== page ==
Oceanic litter is widespread
July 8, 2014 08:18 AM - Harriet Jarlett, Planet Earth Online
Litter is now found in even the most remote areas of the oceans, say scientists trying to understand how much rubbish is lying at the bottom of Europe's seas. The new study, published in Plos One, shows for the first time that there seems to be no area of the ocean left untouched by human litter. Using 588 video clips collected by unmanned submarine vehicles for geological mapping and marine biology studies, the team found that plastics waste like shopping bags is the most prevalent.
A Fine Line : New Program Predicts When Human Impact Becomes Too Much
July 6, 2014 10:25 AM - Morgan Erickson-Davis, MONGABAY.COM
Scientists at Stanford University recently unveiled a new modeling program that can predict the response of the environment to the land-use changes of human communities. Using their model, they found that natural resources can support humanity — up to a certain point. They recently published their findings in the journal Environmental Modelling & Software.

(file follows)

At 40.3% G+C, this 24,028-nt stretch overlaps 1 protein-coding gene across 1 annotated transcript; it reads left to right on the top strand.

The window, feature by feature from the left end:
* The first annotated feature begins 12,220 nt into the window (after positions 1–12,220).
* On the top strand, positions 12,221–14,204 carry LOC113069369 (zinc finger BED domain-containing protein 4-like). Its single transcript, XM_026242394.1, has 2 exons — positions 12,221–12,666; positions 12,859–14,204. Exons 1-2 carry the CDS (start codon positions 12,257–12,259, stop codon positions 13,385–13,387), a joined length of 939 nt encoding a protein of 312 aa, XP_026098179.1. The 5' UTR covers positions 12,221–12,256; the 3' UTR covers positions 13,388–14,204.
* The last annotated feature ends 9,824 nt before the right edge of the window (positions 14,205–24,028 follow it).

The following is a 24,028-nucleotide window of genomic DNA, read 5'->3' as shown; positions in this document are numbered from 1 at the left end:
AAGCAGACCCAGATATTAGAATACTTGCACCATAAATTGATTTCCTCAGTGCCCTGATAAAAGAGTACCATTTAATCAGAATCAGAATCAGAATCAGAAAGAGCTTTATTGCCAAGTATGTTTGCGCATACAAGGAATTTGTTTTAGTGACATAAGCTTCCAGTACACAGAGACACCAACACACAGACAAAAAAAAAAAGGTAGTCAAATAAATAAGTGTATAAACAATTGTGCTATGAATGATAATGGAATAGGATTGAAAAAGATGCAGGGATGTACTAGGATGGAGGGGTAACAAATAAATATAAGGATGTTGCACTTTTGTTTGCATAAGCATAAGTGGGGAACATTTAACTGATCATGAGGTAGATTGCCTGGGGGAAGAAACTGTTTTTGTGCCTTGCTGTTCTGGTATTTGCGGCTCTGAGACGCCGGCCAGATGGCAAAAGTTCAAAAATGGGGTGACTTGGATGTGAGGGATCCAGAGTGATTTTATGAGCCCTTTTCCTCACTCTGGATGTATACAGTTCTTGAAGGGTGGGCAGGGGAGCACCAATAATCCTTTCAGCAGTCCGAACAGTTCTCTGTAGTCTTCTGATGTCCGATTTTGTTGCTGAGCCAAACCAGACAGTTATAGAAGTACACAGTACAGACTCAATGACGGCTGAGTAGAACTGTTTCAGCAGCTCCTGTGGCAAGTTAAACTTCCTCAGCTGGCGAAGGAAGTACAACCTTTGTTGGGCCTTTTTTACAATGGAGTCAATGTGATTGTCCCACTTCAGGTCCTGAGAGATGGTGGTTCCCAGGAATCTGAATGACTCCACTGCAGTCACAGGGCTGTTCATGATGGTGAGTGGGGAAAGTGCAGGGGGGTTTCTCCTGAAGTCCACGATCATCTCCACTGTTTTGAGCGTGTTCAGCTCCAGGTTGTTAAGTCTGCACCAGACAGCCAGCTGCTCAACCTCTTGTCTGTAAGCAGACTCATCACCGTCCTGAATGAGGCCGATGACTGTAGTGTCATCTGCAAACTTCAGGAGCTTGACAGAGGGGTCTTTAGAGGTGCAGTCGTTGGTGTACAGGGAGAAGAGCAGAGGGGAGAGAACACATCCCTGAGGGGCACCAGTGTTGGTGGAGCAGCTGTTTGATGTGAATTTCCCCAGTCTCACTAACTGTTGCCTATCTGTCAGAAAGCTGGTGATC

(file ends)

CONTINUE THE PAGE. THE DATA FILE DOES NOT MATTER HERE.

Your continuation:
Frackable rock under groundwater aquifers raise water contamination fears
July 3, 2014 02:20 PM - Editor, The Ecologist
A study by the British Geological Survey and the Environment Agency reveals that almost all the the oil and gas bearing shales in England and Wales underlie drinking water aquifers, raising fears that widespread water contamination could occur. The British Geological Survey (BGS) in partnership with The Environment Agency (EA) have published a map which show the depth to each shale gas and oil source rock below principal groundwater aquifers in England and Wales.
Where's the Plastic?
July 3, 2014 08:49 AM - Kevin Mathews, Care2